Any or all elements of the expandable delivery devices 2, supports, or stents and/or other devices or apparatuses described herein, can be, have, and/or be completely or partially coated with agents and/or a matrix a matrix for cell ingrowth or used with a fabric, for example a covering (not shown) that acts as a matrix for cell ingrowth. The matrix and/or fabric can be, for example, polyester (e.g., DACRON® from E. I. Du Pont de Nemours and Company, Wilmington, Del.), polypropylene, PTFE, ePTFE, nylon, extruded collagen, silicone or combinations thereof.

Any of the expandable delivery devices 2, supports, or stents and/or elements of the expandable delivery devices 2, supports, or stents could be made from a biodegrading polymer as well. In such a case, the bioactive agents could be in the polymer, on the polymer, or on the bore of the vehicle. The bioactive agents and/or carrier would be designed to slowly elute from the vehicle.

The expandable delivery devices 2, supports, or stents and/or elements of the expandable delivery devices, supports, or stents and/or other devices or apparatuses described herein and/or the fabric can be filled, coated, layered and/or otherwise made with and/or from cements, fillers, glues, and/or an agent delivery matrix known to one having ordinary skill in the art and/or a therapeutic and/or diagnostic agent. Any of these cements and/or fillers and/or glues can be osteogenic and osteoinductive growth factors.

Examples of such cements and/or fillers includes bone chips, demineralized bone matrix (DBM), calcium sulfate, coralline hydroxyapatite, biocoral, tricalcium phosphate, calcium phosphate, polymethyl methacrylate (PMMA), biodegradable ceramics, bioactive glasses, hyaluronic acid, lactoferrin, bone morphogenic proteins (BMPs) such as recombinant human bone morphogenetic proteins (rhBMPs), other materials described herein, or combinations thereof.

The agents within these matrices can include any agent disclosed herein or combinations thereof, including radioactive materials; radiopaque materials; cytogenic agents; cytotoxic agents; cytostatic agents; thrombogenic agents, for example polyurethane, cellulose acetate polymer mixed with bismuth trioxide, and ethylene vinyl alcohol; lubricious, hydrophilic materials; phosphor cholene; anti-inflammatory agents, for example non-steroidal anti-inflammatories (NSAIDs) such as cyclooxygenase-1 (COX-1) inhibitors (e.g., acetylsalicylic acid, for example ASPIRIN® from Bayer AG, Leverkusen, Germany; ibuprofen, for example ADVIL® from Wyeth, Collegeville, Pa.; indomethacin; mefenamic acid), COX-2 inhibitors (e.g., VIOXX® from Merck & Co., Inc., Whitehouse Station, N.J.; CELEBREX® from Pharmacia Corp., Peapack, N.J.; COX-1 inhibitors); immunosuppressive agents, for example Sirolimus (RAPAMUNE®, from Wyeth, Collegeville, Pa.), or matrix metalloproteinase (MMP) inhibitors (e.g., tetracycline and tetracycline derivatives) that act early within the pathways of an inflammatory response. Examples of other agents are provided in Walton et al, Inhibition of Prostoglandin E2 Synthesis in Abdominal Aortic Aneurysms, Circulation, Jul. 6, 1999, 48-54; Tambiah et al, Provocation of Experimental Aortic Inflammation Mediators and Chlamydia Pneumoniae, Brit. J. Surgery 88 (7), 935-940; Franklin et al, Uptake of Tetracycline by Aortic Aneurysm Wall and Its Effect on Inflammation and Proteolysis, Brit. J. Surgery 86 (6), 771-775; Xu et al, Sp1 Increases Expression of Cyclooxygenase-2 in Hypoxic Vascular Endothelium, J. Biological Chemistry 275 (32) 24583-24589; and Pyo et al, Targeted Gene Disruption of Matrix Metalloproteinase-9 (Gelatinase B) Suppresses Development of Experimental Abdominal Aortic Aneurysms, J. Clinical Investigation 105 (11), 1641-1649 which are all incorporated by reference in their entireties.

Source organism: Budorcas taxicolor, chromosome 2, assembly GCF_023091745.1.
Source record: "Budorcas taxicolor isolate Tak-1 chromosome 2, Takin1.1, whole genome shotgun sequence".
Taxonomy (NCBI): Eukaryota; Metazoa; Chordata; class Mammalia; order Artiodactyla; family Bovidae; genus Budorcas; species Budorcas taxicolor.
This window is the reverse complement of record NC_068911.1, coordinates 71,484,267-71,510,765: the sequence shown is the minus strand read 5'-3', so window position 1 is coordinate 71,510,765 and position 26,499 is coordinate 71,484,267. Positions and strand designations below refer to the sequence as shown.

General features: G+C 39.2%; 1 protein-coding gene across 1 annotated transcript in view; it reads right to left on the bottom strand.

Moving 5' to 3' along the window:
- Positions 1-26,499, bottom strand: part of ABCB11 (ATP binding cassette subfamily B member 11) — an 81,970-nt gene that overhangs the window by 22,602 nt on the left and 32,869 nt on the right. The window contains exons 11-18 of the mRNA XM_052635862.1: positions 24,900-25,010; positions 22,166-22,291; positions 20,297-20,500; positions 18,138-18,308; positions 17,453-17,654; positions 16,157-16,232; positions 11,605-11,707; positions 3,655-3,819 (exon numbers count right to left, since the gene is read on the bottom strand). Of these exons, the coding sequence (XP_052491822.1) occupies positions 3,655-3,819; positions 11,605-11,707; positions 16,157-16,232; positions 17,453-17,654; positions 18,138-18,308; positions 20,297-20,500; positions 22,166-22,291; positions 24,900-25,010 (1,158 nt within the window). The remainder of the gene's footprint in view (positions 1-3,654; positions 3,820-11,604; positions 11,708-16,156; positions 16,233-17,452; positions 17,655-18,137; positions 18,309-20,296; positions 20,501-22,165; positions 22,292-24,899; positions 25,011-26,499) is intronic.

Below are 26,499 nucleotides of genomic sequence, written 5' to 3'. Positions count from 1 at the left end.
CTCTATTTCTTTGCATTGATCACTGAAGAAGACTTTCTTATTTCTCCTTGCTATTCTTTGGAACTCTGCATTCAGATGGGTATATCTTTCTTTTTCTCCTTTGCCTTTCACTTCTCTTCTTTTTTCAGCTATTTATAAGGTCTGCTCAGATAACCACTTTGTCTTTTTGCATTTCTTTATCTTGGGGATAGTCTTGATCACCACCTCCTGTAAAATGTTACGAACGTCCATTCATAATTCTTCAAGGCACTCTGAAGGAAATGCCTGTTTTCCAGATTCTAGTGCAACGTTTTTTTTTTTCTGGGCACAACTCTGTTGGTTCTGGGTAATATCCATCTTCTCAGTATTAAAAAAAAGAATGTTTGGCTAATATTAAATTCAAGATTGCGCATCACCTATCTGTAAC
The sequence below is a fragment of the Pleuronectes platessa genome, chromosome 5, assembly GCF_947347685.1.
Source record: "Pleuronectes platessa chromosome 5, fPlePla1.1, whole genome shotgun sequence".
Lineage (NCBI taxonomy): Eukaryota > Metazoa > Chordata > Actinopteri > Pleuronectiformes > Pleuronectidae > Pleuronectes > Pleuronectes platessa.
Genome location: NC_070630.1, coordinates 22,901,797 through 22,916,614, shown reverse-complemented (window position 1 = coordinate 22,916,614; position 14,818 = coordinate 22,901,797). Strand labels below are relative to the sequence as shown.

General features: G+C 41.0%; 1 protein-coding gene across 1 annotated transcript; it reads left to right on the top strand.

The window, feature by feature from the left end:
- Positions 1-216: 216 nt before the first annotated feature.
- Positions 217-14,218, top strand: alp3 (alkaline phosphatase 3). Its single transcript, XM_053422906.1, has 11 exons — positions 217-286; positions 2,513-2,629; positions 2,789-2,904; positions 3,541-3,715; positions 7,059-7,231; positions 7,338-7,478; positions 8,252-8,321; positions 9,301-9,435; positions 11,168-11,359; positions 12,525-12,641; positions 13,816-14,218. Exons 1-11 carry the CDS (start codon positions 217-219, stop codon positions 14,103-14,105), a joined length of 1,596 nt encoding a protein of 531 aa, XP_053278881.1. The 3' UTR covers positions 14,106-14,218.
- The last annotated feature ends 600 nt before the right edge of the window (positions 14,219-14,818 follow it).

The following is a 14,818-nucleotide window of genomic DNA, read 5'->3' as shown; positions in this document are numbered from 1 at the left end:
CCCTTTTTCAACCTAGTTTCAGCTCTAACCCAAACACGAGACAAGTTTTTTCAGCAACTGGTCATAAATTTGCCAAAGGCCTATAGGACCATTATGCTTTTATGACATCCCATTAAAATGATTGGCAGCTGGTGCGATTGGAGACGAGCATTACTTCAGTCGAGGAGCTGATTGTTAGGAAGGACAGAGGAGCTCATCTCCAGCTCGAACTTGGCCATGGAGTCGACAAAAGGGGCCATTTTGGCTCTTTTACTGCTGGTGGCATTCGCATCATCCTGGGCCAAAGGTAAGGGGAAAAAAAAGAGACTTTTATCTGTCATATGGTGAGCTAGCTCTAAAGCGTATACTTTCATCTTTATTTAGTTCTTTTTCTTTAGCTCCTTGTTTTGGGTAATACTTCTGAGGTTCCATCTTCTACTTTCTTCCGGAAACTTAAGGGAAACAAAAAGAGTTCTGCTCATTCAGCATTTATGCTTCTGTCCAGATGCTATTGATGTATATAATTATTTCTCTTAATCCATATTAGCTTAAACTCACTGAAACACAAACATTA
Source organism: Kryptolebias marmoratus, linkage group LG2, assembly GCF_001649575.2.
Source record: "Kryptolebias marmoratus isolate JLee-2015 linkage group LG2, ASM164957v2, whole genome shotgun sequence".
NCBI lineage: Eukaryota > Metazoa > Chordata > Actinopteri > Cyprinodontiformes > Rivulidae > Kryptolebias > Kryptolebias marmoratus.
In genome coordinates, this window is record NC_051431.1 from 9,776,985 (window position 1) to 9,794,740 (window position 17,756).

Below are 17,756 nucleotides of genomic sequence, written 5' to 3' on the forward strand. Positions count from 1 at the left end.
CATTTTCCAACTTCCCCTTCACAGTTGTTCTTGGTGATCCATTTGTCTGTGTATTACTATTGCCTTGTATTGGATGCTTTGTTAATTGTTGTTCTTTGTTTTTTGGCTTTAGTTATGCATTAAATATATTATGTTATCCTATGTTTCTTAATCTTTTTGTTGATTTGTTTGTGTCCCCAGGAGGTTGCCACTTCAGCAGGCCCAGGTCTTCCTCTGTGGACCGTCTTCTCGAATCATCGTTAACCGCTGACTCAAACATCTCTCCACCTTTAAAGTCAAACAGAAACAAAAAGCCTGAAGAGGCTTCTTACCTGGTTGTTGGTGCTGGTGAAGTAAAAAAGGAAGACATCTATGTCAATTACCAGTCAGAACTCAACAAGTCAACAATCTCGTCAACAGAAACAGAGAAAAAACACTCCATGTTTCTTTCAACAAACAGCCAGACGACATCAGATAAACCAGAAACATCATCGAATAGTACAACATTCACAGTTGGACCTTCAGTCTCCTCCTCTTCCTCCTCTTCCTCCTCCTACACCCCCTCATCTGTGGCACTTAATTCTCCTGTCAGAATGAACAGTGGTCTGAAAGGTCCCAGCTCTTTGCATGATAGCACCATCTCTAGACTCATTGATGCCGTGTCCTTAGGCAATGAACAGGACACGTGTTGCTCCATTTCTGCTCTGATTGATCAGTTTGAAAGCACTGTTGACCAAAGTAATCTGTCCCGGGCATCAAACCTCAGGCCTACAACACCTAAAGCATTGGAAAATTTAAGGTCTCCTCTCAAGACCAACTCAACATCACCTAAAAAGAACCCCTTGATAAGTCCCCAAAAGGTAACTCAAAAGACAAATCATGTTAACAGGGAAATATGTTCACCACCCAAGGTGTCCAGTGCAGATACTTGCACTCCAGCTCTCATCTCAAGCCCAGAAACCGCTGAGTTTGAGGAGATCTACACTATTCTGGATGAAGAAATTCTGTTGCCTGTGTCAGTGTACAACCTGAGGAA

It is apparent to one skilled in the art that various changes and modifications can be made to this disclosure, and equivalents employed, without departing from the spirit and scope of the invention. Elements shown with any variation are exemplary for the specific variation and can be used on or in combination with any other variation within this disclosure.

Referenced by
Citing PatentFiling datePublication dateApplicantTitle
US8663332 *Mar 15, 2013Mar 4, 2014Ouroboros Medical, Inc.Bone graft distribution system
US8986387Sep 8, 2014Mar 24, 2015Ouroboros Medical, Inc.Staged, bilaterally expandable trial
WO2011162910A1 *May 27, 2011Dec 29, 2011Illuminoss Medical, Inc.Photodynamic bone stabilization and drug delivery systems
Classifications
U.S. Classification604/506, 604/103.01
International ClassificationA61F2/958
Cooperative ClassificationA61B17/8858, A61B17/7098, A61B17/74, A61F2250/0068
European ClassificationA61B17/88C2D, A61B17/74
Legal Events
DateCodeEventDescription
Aug 27, 2008ASAssignment
Owner name: STOUT MEDICAL GROUP, L.P., PENNSYLVANIA
Free format text: ASSIGNMENT OF ASSIGNORS INTEREST;ASSIGNORS:GREENHALGH, E. SKOTT;ROMANO, JOHN-PAUL;REEL/FRAME:021451/0780
Effective date: 20080616